22 October 2009

At the movies: A Serious Man.

Professor Larry Gropnik (Michael Stuhlbarg, in one of the year’s finest performances) is a man in a state of crisis. His wife wants a divorce so she can marry another, he’s on a collision course with his University’s tenure committee, his savant brother Arthur (Richard Kind) has taken up what seems like a permanent residence on the family couch, the next door neighbors are encroaching on his property, his stoner son seems dangerously unready for his bar mitzvah, and the Columbia record club won’t stop calling.

Larry Gropnik is a man put upon, and answers are unforthcoming from both human and divine. Perhaps taking advantage of the new freedoms might help?

Joel and Ethan Coen have spent enough time making enough quality pictures that their names alone bring a certain degree of interest. Though A Serious Man is considered a smaller scale film than last year’s Burn After Reading or their Oscar-winning No Country for Old Men, it is an achievement on par with their finest work, and the best film they’ve made since The Man Who Wasn’t There.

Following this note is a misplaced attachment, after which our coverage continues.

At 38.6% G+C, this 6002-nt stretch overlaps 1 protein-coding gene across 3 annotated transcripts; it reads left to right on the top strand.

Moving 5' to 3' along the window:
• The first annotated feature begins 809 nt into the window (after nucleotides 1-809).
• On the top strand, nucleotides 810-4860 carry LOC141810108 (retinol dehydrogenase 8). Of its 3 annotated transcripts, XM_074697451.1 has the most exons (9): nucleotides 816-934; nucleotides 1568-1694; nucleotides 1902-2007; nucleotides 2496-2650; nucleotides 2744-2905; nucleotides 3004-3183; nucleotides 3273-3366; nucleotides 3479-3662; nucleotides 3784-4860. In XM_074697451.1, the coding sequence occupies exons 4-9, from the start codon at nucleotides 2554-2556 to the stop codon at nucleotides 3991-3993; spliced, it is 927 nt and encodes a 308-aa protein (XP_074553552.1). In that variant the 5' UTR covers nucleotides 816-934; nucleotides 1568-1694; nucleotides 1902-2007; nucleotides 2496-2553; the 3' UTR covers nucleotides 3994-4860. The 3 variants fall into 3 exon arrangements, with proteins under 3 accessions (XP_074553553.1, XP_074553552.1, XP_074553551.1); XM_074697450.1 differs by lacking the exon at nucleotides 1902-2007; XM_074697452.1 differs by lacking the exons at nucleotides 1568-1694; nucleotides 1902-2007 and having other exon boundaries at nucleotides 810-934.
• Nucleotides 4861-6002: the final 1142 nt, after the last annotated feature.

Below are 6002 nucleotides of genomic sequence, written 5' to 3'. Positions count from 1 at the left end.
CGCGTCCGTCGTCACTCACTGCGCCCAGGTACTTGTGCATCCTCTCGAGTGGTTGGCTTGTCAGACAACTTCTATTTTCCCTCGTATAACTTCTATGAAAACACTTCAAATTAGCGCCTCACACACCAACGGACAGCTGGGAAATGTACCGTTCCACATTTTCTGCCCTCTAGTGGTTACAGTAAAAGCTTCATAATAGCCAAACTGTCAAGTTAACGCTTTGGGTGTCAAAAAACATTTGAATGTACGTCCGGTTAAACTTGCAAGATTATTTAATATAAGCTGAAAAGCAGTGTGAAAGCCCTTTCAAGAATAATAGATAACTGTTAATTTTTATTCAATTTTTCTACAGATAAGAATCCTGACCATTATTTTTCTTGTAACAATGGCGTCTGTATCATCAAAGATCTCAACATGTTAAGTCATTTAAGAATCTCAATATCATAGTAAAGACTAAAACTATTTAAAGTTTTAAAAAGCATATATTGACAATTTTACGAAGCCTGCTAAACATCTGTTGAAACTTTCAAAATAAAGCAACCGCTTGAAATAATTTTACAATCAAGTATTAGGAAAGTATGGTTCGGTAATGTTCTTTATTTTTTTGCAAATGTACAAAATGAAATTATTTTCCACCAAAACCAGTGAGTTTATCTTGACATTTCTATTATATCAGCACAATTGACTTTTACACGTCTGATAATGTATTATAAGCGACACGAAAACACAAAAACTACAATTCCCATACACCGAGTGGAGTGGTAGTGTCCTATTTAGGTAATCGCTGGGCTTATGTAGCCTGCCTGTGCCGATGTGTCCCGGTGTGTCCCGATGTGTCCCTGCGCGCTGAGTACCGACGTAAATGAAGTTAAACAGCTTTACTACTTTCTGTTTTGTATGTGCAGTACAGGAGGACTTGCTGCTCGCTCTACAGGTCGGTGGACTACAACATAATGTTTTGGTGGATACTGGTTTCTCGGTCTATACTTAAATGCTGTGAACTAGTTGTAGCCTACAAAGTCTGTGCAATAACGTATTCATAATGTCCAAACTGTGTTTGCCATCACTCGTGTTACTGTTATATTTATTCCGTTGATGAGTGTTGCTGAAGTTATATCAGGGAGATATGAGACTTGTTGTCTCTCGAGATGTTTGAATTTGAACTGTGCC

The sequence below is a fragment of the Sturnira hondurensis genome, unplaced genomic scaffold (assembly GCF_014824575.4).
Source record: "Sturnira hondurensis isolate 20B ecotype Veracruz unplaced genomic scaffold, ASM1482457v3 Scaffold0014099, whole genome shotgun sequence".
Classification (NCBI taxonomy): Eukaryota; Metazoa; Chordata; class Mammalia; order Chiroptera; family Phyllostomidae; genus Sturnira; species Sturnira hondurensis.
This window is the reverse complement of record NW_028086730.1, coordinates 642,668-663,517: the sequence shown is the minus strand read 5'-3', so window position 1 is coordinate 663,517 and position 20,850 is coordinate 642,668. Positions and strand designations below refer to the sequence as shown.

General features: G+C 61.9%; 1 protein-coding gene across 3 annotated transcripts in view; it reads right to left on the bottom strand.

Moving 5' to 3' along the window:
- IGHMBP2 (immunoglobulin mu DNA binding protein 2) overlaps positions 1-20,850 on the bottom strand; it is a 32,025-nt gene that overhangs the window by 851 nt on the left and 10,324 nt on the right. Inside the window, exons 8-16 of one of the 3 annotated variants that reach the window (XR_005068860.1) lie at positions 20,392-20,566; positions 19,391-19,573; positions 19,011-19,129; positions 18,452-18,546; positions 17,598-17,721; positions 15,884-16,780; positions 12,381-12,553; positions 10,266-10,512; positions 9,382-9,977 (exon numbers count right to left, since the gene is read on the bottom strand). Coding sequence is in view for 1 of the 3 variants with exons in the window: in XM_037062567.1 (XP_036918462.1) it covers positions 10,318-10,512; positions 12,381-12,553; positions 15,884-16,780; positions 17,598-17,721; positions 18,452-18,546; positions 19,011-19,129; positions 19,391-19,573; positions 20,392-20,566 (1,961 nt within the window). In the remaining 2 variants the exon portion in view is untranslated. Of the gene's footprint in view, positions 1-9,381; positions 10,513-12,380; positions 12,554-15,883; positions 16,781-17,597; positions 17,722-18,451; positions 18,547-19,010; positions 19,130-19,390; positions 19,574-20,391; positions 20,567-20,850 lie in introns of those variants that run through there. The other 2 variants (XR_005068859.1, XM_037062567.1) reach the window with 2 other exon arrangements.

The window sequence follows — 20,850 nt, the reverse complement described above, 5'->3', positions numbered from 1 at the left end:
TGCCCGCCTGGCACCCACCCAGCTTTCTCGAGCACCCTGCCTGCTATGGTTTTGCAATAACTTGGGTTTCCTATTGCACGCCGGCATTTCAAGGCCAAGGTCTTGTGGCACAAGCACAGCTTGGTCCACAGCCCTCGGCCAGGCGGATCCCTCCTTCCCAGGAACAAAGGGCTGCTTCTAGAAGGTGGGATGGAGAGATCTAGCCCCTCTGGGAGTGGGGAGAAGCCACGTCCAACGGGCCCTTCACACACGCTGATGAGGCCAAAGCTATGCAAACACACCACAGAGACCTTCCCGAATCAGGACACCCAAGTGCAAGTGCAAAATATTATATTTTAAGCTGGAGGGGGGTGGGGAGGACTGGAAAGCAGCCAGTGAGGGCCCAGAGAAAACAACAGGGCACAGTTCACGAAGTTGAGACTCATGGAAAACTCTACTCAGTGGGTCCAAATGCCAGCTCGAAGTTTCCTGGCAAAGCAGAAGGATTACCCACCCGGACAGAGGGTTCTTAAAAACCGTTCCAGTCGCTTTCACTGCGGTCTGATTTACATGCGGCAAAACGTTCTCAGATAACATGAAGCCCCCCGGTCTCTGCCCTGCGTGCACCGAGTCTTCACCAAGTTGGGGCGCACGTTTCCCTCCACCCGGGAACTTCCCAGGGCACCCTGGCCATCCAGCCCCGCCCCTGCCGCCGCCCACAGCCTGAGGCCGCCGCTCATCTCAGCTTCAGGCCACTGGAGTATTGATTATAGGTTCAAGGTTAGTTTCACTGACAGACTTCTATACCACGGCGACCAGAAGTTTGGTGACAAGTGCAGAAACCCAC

With critical response sharply divided between those who feel the film traffics in Jewish caricature and those who find its theologically provocative perspective revelatory, it is a film that demands to be seen and experienced on whichever theological level the viewer finds themselves comfortable with. Equally versed in theoretical physics and the mechanics of spiritual divorce, A Serious Man dazzles on so many levels that easy superlatives just don’t come.

Nothing about this film or the universe it which it unfolds is easy or simple, and its many dualities make for a cinematic and spiritual experience like nothing else at the movies this year. Strangely, A Serious Man is much bleaker than No Country for Old Men, but as funny as The Big Lebowski, and those comparisons serve the film well. The voice of the heavens belongs to Grace Slick, and there are mysteries we all must accept, both in this life and the life to come. One of the best films I’ve seen so far this year.

1 comment:

benoch said...

Sounds great. I can't wait to see it myself.